Thankfully, there are ways to get around this. The creation of free stock image sites — which offer millions of high-resolution, royalty-free images — is the blogger’s savior when it comes to scaling a business. It’s an easy way to scale up, offering you countless images to add to blog posts and social media promotion without the effort or money previously needed.  

Plus, if you want to further reduce the time you spend hunting down stock images, you can try a stock image plugin (if your blog runs on WordPress) to choose an appropriate image without even needing to leave the post window.

You may need help with content production

No matter how prolific a blogger you may be, and how relentlessly you can type at pace, it’s super unlikely that you’ll be able to hugely scale your content production process without suffering from burnout. Whether this is creative (writer’s block is the worst) or physical (RSI is a real concern for bloggers), or both, you definitely want to avoid this.  

That’s why you’ll need some kind of human assistance at some point. 

You may not like the idea of farming out your content to other writers (especially if your blog is your baby), but you don’t actually need to do exactly that to speed up your production. There are other elements you can hand out — like research, graphic design, networking, or even editing (you can write the rough draft, then pass it to someone else to be cleaned up, or vice versa).

How you go about it is totally up to you. You can hire a full-time employee, get a part-time employee, or hire a freelancer using a freelance website like Fiverr or Upwork (there are many different freelance sites that you can choose from).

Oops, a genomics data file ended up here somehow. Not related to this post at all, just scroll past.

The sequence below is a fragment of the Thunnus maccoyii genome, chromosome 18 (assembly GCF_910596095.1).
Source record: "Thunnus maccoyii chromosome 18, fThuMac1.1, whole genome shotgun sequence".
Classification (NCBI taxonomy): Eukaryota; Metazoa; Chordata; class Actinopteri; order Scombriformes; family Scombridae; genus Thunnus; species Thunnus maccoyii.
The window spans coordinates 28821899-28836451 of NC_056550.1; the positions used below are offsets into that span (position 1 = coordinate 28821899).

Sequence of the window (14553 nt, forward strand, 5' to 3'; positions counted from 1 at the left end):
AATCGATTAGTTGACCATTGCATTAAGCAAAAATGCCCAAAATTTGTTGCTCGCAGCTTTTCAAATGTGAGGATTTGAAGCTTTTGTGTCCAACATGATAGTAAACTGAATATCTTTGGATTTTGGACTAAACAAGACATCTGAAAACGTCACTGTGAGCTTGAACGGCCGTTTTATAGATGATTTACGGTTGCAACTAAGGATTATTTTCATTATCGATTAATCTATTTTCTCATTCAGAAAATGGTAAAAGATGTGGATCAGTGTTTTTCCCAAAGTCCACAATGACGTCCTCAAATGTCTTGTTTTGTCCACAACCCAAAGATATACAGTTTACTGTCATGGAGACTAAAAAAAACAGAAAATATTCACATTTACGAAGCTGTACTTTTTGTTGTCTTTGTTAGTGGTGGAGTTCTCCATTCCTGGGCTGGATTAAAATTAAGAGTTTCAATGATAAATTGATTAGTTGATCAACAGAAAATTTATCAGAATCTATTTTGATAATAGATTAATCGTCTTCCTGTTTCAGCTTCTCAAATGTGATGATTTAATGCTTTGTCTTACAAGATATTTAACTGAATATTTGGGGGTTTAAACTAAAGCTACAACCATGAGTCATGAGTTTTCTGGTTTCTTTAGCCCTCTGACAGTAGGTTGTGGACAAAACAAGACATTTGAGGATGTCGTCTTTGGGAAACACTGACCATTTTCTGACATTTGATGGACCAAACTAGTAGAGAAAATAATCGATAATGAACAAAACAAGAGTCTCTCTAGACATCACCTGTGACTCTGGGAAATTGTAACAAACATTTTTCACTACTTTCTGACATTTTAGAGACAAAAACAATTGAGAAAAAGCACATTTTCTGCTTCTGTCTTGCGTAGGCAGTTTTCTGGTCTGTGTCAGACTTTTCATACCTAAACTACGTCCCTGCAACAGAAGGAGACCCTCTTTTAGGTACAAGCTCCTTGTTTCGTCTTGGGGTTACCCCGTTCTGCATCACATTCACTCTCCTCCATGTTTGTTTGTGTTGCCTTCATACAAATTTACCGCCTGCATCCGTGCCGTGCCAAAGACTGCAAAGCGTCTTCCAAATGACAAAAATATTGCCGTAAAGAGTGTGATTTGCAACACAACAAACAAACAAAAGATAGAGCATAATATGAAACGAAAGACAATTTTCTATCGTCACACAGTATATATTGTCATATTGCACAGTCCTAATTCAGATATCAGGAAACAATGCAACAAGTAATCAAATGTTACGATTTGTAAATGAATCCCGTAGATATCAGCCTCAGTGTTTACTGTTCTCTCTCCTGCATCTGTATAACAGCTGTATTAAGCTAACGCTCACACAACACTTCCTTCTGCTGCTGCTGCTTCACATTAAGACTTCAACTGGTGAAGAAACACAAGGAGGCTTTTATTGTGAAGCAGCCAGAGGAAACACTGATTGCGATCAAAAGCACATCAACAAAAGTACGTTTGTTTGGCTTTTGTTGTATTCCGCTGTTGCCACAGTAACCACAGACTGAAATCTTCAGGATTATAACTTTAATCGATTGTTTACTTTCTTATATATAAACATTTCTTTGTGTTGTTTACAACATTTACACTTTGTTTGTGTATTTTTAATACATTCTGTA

The point is that you have options. And, if you feel that you’re biting off more than you can chew when it comes to scaling, you can find ways to pick up the pace without completely sacrificing your creative integrity.

Reworkable material is invaluable

Getting the most value you possibly can from each piece of content becomes more important the more you scale.

This is because quality demands get much higher, requiring you to invest more time, effort and resources into everything you do. Uploading a blog post that ultimately gets a couple of thousand views might be solid for an amateur operation, but not for a business.

One of the best ways to increase the value you receive from a piece of content is to make it reworkable.

What we mean by this is that you can create a substantial piece of content that can then be adapted for various distinct platforms. For instance, writing a post that can easily become a script for a tutorial video, or be turned into a podcast, or cut down to an infographic. There are lots of ways that you can repurpose a blog post. 

It’ll take longer to create a comprehensive piece of source content, but that investment will pay off in the long run, allowing you to create 4-5 unique pieces of content that will attract different (and bigger) audiences. This will also allow you to showcase your expertise in specific areas, which makes you look great if you’re trying to establish yourself as a thought leader in your niche.